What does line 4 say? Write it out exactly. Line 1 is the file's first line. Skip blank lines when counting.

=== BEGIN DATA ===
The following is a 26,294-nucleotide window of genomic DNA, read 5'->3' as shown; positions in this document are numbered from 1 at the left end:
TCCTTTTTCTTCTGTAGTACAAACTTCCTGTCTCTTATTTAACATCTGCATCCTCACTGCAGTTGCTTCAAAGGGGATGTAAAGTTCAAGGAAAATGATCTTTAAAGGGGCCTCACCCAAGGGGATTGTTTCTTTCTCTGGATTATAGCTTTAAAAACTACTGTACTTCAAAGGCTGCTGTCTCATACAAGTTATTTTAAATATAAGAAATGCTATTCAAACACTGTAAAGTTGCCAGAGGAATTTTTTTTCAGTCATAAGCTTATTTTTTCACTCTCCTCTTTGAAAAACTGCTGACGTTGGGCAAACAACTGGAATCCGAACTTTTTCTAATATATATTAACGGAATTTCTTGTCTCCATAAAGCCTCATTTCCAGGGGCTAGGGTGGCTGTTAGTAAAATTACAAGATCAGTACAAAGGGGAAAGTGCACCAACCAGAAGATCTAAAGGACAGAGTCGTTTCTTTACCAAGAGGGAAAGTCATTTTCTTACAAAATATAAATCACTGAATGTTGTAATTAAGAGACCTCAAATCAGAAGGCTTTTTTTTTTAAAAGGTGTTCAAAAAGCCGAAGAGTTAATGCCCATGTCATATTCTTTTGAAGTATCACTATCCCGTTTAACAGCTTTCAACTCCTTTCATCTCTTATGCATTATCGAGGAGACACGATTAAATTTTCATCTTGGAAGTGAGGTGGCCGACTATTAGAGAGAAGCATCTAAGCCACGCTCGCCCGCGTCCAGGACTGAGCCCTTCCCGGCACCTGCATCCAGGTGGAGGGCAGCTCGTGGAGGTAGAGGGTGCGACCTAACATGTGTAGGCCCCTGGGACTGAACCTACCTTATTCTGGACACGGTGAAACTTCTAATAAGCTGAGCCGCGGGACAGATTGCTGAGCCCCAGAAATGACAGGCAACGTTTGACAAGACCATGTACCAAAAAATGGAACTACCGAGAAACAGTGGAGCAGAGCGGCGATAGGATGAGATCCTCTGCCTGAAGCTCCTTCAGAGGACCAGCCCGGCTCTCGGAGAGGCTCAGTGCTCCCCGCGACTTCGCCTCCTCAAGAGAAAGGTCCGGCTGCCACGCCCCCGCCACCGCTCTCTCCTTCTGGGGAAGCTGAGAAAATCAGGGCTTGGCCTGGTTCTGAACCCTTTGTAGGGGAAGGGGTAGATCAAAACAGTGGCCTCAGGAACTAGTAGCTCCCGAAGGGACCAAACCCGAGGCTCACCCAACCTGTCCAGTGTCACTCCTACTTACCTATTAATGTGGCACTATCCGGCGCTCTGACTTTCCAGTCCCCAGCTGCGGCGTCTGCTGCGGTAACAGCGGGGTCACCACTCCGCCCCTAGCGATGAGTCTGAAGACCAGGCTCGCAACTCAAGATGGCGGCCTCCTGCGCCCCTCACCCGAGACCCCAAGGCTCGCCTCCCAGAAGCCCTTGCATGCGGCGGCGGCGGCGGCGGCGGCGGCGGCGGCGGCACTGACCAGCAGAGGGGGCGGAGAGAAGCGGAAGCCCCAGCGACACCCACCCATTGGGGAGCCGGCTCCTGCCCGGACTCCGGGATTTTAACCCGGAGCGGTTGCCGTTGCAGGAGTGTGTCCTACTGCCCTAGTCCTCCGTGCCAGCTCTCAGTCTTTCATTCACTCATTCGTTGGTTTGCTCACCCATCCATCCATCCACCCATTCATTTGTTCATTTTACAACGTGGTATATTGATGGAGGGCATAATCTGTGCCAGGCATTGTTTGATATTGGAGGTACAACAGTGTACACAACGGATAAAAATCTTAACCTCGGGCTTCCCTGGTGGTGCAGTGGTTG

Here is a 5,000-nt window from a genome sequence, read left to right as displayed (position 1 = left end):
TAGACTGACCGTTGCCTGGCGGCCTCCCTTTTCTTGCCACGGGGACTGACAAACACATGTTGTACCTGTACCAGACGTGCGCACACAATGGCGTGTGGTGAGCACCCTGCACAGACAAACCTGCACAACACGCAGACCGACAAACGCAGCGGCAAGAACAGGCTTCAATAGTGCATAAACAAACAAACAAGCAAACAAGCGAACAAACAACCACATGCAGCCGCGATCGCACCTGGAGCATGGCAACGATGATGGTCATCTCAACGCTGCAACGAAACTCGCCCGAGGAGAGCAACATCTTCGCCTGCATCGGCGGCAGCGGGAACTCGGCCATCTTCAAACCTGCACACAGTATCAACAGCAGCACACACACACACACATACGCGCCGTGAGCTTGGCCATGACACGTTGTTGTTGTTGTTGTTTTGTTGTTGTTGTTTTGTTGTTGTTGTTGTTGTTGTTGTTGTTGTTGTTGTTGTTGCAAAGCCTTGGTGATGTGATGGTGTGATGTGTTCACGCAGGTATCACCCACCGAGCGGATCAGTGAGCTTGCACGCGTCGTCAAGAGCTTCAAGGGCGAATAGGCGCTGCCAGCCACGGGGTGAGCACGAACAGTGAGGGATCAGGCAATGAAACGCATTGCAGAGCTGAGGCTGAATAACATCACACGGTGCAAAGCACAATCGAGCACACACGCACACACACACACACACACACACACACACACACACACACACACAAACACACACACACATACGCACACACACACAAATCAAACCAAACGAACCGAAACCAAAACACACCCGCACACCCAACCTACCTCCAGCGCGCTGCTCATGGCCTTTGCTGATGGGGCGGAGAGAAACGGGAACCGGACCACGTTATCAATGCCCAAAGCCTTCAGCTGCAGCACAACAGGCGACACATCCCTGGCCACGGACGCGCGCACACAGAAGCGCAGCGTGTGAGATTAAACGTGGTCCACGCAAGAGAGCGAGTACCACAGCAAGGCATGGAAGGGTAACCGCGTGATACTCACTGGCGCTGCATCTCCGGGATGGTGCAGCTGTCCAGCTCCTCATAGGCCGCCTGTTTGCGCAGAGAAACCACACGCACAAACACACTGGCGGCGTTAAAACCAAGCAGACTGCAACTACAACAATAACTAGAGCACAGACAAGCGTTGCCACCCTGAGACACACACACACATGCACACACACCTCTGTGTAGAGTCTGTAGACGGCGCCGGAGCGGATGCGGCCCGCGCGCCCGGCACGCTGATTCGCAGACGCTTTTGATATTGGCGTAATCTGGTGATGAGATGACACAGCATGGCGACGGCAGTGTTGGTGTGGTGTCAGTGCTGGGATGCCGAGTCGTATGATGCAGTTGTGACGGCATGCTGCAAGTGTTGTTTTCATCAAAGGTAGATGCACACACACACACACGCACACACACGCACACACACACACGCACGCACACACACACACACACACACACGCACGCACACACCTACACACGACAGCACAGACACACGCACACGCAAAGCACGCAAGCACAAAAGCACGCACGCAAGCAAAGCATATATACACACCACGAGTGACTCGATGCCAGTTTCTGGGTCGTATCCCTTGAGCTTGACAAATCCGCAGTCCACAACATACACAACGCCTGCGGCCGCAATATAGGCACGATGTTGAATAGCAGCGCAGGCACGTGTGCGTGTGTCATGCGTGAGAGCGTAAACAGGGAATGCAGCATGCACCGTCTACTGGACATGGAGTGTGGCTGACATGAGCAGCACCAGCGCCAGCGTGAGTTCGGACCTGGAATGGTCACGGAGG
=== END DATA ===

TAGACTGACCGTTGCCTGGCGGCCTCCCTTTTCTTGCCACGGGGACTGACAAACACATGTTGTACCTGTACCAGACGTGCGCACACAATGGCGTGTGGTGAGCACCCTGCACAGACAAACCTGCACAACACGCAGACCGACAAACGCAGCGGCAAGAACAGGCTTCAATAGTGCATAAACAAACAAACAAGCAAACAAGCGAACAAACAACCACATGCAGCCGCGATCGCACCTGGAGCATGGCAACGATGATGGTCATCTCAACGCTGCAACGAAACTCGCCCGAGGAGAGCAACATCTTCGCCTGCATCGGCGGCAGCGGGAACTCGGCCATCTTCAAACCTGCACACAGTATCAACAGCAGCACACACACACACACATACGCGCCGTGAGCTTGGCCATGACACGTTGTTGTTGTTGTTGTTTTGTTGTTGTTGTTTTGTTGTTGTTGTTGTTGTTGTTGTTGTTGTTGTTGTTGTTGCAAAGCCTTGGTGATGTGATGGTGTGATGTGTTCACGCAGGTATCACCCACCGAGCGGATCAGTGAGCTTGCACGCGTCGTCAAGAGCTTCAAGGGCGAATAGGCGCTGCCAGCCACGGGGTGAGCACGAACAGTGAGGGATCAGGCAATGAAACGCATTGCAGAGCTGAGGCTGAATAACATCACACGGTGCAAAGCACAATCGAGCACACACGCACACACACACACACACACACACACACACACACACACACACACAAACACACACACACATACGCACACACACACAAATCAAACCAAACGAACCGAAACCAAAACACACCCGCACACCCAACCTACCTCCAGCGCGCTGCTCATGGCCTTTGCTGATGGGGCGGAGAGAAACGGGAACCGGACCACGTTATCAATGCCCAAAGCCTTCAGCTGCAGCACAACAGGCGACACATCCCTGGCCACGGACGCGCGCACACAGAAGCGCAGCGTGTGAGATTAAACGTGGTCCACGCAAGAGAGCGAGTACCACAGCAAGGCATGGAAGGGTAACCGCGTGATACTCACTGGCGCTGCATCTCCGGGATGGTGCAGCTGTCCAGCTCCTCATAGGCCGCCTGTTTGCGCAGAGAAACCACACGCACAAACACACTGGCGGCGTTAAAACCAAGCAGACTGCAACTACAACAATAACTAGAGCACAGACAAGCGTTGCCACCCTGAGACACACACACACATGCACACACACCTCTGTGTAGAGTCTGTAGACGGCGCCGGAGCGGATGCGGCCCGCGCGCCCGGCACGCTGATTCGCAGACGCTTTTGATATTGGCGTAATCTGGTGATGAGATGACACAGCATGGCGACGGCAGTGTTGGTGTGGTGTCAGTGCTGGGATGCCGAGTCGTATGATGCAGTTGTGACGGCATGCTGCAAGTGTTGTTTTCATCAAAGGTAGATGCACACACACACACACGCACACACACGCACACACACACACGCACGCACACACACACACACACACACACGCACGCACACACCTACACACGACAGCACAGACACACGCACACGCAAAGCACGCAAGCACAAAAGCACGCACGCAAGCAAAGCATATATACACACCACGAGTGACTCGATGCCAGTTTCTGGGTCGTATCCCTTGAGCTTGACAAATCCGCAGTCCACAACATACACAACGCCTGCGGCCGCAATATAGGCACGATGTTGAATAGCAGCGCAGGCACGTGTGCGTGTGTCATGCGTGAGAGCGTAAACAGGGAATGCAGCATGCACCGTCTACTGGACATGGAGTGTGGCTGACATGAGCAGCACCAGCGCCAGCGTGAGTTCGGACCTGGAATGGTCACGGAGG